Site icon RankWatch Blog

4 Step Plan for Startups to Create an On-Site Content Plan

Whether your business operates solely online or it has many brick and mortar locations, your website is truly the lifeblood that keeps you connected to customers. Increasing an online presence through a robust and, on-site SEO strategy is a top priority for every business. But arguably, the most crucial time to focus on building keyword presence is during the beginning stages of launching your website.

Starting your company off with a strong content strategy can help to catapult it quickly towards success. Your on-site content sets the tone for your brand and enables you to connect with prospective customers, mainly through organic searches. But, as a new business, it can be quite challenging to start from scratch.

Marketers these days are under a lot of pressure to put out great content in a short period – a combination that can lead to disaster.

According to a report from Zazzle Media, 65% of marketers agreed that their most challenging task is creating engaging content. 60% also found it incredibly difficult to create good content consistently, with many marketers finding it quite hard to balance great content with SEO keywords, as well as connecting with a target audience.


So, how can you be sure that you get your online content off to a great start without overwhelming the marketing team?

Here are four easy ways to help create top-notch on-site content that sets the foundation for a successful brand.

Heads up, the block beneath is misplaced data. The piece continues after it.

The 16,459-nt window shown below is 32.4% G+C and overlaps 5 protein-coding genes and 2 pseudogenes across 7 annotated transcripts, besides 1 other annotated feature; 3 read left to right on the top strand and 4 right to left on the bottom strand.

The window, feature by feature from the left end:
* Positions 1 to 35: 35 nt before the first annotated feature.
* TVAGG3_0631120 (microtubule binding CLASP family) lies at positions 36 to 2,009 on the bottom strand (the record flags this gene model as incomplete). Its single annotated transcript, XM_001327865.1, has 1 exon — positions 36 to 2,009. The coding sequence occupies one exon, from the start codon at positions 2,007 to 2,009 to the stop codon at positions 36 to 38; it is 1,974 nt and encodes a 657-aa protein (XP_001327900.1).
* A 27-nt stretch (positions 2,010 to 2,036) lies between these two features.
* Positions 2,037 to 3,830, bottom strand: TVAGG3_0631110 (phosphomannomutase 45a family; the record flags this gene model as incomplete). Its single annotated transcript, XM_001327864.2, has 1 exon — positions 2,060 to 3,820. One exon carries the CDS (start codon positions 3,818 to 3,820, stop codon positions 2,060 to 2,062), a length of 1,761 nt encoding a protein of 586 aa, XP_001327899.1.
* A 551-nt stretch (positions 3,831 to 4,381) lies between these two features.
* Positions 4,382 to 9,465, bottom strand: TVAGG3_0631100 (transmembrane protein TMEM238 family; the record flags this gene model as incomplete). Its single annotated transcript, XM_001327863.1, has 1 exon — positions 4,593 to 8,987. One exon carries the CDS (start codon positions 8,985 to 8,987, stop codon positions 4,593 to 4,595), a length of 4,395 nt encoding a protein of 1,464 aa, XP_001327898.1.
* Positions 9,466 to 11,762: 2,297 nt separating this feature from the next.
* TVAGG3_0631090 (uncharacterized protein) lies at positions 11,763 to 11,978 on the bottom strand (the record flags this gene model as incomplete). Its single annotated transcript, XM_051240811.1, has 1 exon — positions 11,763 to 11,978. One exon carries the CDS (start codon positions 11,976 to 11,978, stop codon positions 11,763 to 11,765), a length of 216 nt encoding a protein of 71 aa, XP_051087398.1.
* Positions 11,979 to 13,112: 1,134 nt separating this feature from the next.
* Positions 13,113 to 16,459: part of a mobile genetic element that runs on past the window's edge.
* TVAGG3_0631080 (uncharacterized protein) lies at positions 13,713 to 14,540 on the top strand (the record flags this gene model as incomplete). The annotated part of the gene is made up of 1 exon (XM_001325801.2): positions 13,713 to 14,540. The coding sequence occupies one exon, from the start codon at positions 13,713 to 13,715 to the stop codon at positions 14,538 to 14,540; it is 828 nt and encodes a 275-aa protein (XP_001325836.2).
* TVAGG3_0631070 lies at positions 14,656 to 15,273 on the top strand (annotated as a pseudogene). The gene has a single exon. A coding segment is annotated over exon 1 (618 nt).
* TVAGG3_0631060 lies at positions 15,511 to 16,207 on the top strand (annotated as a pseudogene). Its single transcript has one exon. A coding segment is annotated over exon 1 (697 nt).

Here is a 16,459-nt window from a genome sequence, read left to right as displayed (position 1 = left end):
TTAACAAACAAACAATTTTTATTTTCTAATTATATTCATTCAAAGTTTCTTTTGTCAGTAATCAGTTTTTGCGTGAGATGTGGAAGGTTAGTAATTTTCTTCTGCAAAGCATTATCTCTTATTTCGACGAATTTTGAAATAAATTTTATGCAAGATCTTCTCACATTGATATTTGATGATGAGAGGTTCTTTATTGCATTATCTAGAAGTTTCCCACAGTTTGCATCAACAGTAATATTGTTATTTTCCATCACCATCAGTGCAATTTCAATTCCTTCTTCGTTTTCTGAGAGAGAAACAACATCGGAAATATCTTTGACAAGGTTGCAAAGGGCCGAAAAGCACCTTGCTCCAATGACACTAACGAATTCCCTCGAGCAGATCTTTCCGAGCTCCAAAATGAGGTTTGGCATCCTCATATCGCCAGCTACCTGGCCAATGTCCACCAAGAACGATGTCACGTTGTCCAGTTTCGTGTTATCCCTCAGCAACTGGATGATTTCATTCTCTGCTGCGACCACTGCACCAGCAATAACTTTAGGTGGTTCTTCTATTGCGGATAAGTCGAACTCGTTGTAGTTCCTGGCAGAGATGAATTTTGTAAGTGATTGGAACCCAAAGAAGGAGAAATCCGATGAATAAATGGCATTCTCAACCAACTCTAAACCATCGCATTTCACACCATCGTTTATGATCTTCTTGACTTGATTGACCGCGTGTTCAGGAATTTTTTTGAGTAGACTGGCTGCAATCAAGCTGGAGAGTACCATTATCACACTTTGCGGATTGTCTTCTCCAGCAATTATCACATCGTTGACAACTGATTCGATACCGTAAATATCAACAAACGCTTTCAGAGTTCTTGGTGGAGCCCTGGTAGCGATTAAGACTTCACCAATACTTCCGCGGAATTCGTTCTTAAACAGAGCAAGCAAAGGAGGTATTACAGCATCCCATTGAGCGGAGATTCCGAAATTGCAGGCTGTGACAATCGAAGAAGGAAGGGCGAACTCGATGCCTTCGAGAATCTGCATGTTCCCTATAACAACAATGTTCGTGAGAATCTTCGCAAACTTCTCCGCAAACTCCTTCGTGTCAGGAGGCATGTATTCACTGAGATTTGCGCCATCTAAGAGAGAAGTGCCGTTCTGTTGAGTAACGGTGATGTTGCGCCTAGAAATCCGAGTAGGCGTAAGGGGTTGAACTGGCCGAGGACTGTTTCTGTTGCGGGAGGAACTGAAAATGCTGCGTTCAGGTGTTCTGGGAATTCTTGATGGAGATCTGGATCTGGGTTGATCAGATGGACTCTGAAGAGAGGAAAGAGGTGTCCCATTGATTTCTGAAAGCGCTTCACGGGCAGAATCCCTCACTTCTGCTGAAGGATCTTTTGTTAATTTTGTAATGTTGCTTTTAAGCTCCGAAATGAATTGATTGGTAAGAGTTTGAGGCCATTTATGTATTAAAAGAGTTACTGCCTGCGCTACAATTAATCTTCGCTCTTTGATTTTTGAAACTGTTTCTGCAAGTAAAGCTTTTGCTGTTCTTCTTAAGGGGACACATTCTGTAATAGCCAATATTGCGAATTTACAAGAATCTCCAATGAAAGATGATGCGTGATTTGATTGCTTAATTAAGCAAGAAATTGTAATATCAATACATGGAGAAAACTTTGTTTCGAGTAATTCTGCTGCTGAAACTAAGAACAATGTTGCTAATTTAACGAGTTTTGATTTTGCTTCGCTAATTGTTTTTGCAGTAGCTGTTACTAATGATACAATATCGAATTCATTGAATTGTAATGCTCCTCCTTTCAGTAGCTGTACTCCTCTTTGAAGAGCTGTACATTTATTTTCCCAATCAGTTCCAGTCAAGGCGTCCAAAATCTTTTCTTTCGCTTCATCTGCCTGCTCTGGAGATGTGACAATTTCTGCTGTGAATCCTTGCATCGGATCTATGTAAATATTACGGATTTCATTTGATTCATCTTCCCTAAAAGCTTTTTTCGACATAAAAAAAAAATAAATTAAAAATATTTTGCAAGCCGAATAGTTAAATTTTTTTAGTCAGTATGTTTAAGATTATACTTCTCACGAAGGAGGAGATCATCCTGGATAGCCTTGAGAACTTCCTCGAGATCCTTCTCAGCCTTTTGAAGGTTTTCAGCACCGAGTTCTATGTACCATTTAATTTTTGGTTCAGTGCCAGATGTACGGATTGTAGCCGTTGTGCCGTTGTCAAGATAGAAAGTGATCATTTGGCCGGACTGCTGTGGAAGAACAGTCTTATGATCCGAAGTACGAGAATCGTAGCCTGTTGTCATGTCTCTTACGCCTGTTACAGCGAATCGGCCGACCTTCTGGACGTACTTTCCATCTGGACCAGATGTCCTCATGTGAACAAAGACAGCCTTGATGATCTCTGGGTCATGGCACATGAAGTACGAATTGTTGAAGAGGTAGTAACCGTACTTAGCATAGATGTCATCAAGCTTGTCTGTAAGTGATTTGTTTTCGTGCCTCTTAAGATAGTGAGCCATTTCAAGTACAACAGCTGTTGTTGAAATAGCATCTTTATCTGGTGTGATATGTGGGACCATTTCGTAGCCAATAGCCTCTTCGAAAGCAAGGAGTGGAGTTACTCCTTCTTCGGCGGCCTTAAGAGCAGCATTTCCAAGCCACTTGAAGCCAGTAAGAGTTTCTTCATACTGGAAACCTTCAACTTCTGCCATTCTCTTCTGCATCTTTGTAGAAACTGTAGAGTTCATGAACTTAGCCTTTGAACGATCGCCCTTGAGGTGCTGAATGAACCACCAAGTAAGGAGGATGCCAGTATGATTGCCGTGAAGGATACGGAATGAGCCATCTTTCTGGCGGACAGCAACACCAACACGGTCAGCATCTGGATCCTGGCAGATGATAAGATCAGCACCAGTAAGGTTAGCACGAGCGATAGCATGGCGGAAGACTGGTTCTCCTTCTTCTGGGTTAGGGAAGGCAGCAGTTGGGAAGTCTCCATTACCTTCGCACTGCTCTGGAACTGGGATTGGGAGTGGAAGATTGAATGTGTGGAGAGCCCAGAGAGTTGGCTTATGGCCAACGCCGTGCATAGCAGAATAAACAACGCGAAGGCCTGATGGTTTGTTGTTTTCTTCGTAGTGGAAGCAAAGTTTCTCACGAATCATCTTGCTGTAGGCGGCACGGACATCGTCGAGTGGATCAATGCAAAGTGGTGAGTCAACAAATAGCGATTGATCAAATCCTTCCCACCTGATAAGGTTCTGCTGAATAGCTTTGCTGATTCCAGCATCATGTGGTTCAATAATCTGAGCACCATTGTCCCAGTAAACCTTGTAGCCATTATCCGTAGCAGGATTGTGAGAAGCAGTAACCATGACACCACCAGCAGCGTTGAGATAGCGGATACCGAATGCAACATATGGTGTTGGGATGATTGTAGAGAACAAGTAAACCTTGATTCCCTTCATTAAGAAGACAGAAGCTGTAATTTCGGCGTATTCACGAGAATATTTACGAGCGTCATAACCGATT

Determine the Personality

For starters, every brand needs a distinct personality and voice to use throughout their content strategy. Since your website’s content may be the first interaction that people have with your business, it needs to be quite clear to them what your brand is and what it does.

Furthermore, the personality or brand voice that is used can be extremely influential on whether or not visitors feel a connection. If you use formal language and include lots of statistics, for example, your readers might perceive your business as professional and intelligent. If it uses slang and humor, then your brand will have a more casual vibe.

Think of the major brand archetypes out there, which one(s) do you identify with?

Are you inspirational and idealistic, like Apple? Or are you sillier and more light-hearted like Ben & Jerry’s?

Do you want your brand to be easily relatable and down to earth, or adventurous and risk-taking like Red Bull? As you pick out the words that best describe your brand, think of the adjectives that you can give its personality and form your content voice around those descriptions.

Plan Out Broad Pillar Topics


Coming up with a list of topics is the most basic part of content marketing, and yet it can also be one of the most difficult. Various topics can help your business to engage with different segments of your target audience, so having a hearty library that touches on multiple subjects related to your industry can help to build rapport with a wide customer base.

Additionally, your content subjects are not just important for helping people determine what your website is all about, but search engine bots, too. Your content also needs to be formed around keywords and metatags that will signal to these bots how to categorize your website.

A good way to ensure that all of your bases are covered here is to use the topic clustering approach. Start by taking the broadest topics related to your business ideas, and then determine the SEO value behind it.